JERUSALEM • Reports of unprecedented clashes between Israel and Iran over Syria have sparked calls for restraint from world leaders worried about the risk of all-out war, even as both sides say they want to avoid a regional conflict.
All eyes were on any fresh military activity yesterday, after Israel carried out widespread deadly raids against what it said were Iranian targets in Syria on Thursday in response to rocket fire towards its forces that it blamed on Iran.
The exchange of fire came after weeks of rising tensions and followed United States President Donald Trump's decision on Tuesday to withdraw from the landmark 2015 Iran nuclear deal, a move Israel had long sought.
The bombardment led to calls for calm from Russia, France, Germany and Britain as well as the European Union, while the US put the blame squarely on Iran and stressed Israel's right to "self-defence".
United Nations peacekeepers in Lebanon said yesterday they were keeping a close eye on the southern border with Israel.
"We are monitoring the overall situation, but in relation to our area, the situation has been quiet," said Mr Andrea Tenenti, spokesman for the UN Interim Force in Lebanon.
Israeli Prime Minister Benjamin Netanyahu said Iran had "crossed a red line" and that the resulting bombardment against targets in Syria "was a consequence".
Iranian President Hassan Rouhani told German Chancellor Angela Merkel in a telephone call on Thursday that he did not want "new tensions" in the Middle East.
Mr Rouhani did not mention Israel's strikes in Syria, or those against the Israeli-occupied Golan Heights.
Analysts say Israel feels it has a green light from Washington to move more aggressively against Iran's presence in Syria, particularly after Mr Trump's withdrawal from the nuclear deal.
Israel's raids in Syria, which a monitor said killed 23 fighters, were among its largest military operations in recent years and the biggest such assault on Iranian targets, the Israeli military said.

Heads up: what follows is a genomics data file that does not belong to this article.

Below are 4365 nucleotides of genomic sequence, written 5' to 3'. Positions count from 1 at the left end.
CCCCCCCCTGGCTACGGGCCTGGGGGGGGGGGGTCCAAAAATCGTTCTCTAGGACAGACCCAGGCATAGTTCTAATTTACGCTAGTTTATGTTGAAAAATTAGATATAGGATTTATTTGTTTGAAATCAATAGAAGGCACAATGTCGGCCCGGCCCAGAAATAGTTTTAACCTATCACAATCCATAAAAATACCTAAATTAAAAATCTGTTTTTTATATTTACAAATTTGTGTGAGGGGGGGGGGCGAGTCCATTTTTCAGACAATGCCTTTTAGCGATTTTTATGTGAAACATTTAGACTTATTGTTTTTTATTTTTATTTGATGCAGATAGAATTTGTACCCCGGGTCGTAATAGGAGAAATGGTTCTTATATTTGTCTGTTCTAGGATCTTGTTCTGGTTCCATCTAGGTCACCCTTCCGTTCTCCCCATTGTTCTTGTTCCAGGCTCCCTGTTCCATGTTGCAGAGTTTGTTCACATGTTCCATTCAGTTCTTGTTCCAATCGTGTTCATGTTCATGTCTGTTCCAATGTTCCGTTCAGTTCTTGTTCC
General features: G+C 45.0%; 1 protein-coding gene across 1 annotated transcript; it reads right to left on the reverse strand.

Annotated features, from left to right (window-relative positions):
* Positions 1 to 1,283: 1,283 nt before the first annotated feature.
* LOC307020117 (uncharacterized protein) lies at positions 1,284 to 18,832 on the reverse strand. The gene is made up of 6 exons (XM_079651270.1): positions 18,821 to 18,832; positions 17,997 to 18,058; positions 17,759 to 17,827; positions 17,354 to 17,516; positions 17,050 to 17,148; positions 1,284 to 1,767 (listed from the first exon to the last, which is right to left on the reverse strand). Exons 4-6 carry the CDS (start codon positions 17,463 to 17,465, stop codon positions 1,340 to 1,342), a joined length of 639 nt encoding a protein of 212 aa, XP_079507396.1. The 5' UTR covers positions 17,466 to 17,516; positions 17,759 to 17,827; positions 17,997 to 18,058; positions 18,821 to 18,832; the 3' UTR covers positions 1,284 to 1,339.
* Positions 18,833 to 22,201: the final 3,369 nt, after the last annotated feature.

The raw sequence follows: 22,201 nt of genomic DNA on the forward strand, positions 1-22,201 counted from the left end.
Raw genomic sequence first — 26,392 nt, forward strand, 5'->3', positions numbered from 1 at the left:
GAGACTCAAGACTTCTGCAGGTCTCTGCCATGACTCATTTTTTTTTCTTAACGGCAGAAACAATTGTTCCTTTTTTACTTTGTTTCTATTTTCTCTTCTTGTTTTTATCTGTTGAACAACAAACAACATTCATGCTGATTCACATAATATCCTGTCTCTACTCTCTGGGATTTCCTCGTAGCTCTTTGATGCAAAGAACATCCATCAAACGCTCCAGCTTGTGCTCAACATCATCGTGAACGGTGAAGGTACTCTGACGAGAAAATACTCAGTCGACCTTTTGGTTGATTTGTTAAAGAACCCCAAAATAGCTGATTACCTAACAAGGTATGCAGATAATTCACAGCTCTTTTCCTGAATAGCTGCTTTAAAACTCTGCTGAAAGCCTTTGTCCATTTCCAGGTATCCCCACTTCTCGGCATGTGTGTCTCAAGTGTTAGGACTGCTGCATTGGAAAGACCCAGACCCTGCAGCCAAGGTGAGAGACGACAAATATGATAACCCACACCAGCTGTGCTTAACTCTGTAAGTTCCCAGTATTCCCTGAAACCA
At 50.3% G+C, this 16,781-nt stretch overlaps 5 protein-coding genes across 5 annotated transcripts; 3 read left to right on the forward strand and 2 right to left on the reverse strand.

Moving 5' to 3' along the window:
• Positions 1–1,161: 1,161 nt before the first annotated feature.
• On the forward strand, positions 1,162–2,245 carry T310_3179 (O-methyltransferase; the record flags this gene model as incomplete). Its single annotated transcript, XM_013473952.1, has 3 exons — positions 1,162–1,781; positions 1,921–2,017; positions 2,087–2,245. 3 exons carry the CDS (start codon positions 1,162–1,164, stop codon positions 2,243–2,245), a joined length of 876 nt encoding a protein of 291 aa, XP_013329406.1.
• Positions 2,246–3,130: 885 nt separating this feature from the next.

Israel carried out the raids after it said 20 rockets were fired from Syria at its forces in the Golan Heights at around midnight.
It blamed Iran's Quds force, adding that Israel's anti-missile system intercepted four, while the rest did not land in its territory.
There were no Israeli casualties.
If confirmed, it would be the first time Iran has sought to directly attack Israeli-controlled territory, aside from an alleged attempted drone assault in February.
The Syrian Observatory for Human Rights monitor reported that dozens of rockets were fired from Syria towards the Israeli-occupied Golan Heights, without saying who fired them. A senior pro-regime military source in Syria confirmed the salvo of rockets, insisting Israel had fired first.
Later, in the early hours of the morning, explosions were heard in Damascus, while live images were broadcast on television showing projectiles above the capital and several missiles destroyed by anti-aircraft systems.
Syrian state media said Israeli missile strikes had hit military bases as well as an arms depot and a military radar installation, without specifying the locations.
The official Sana news agency said "dozens of missiles were shot down by anti-aircraft systems in Syrian airspace", acknowledging a number had reached their targets.
Israel's military later confirmed it had carried out the raids, saying some 70 military and intelligence targets had been struck and all of its aircraft had returned safely.
Israel has long warned that it will not accept Iran entrenching itself militarily in neighbouring Syria, where the Islamic Republic is supporting President Bashar al-Assad's regime in the civil war.
It has been blamed for a series of recent strikes inside Syria that have killed Iranians, though it has not acknowledged those raids.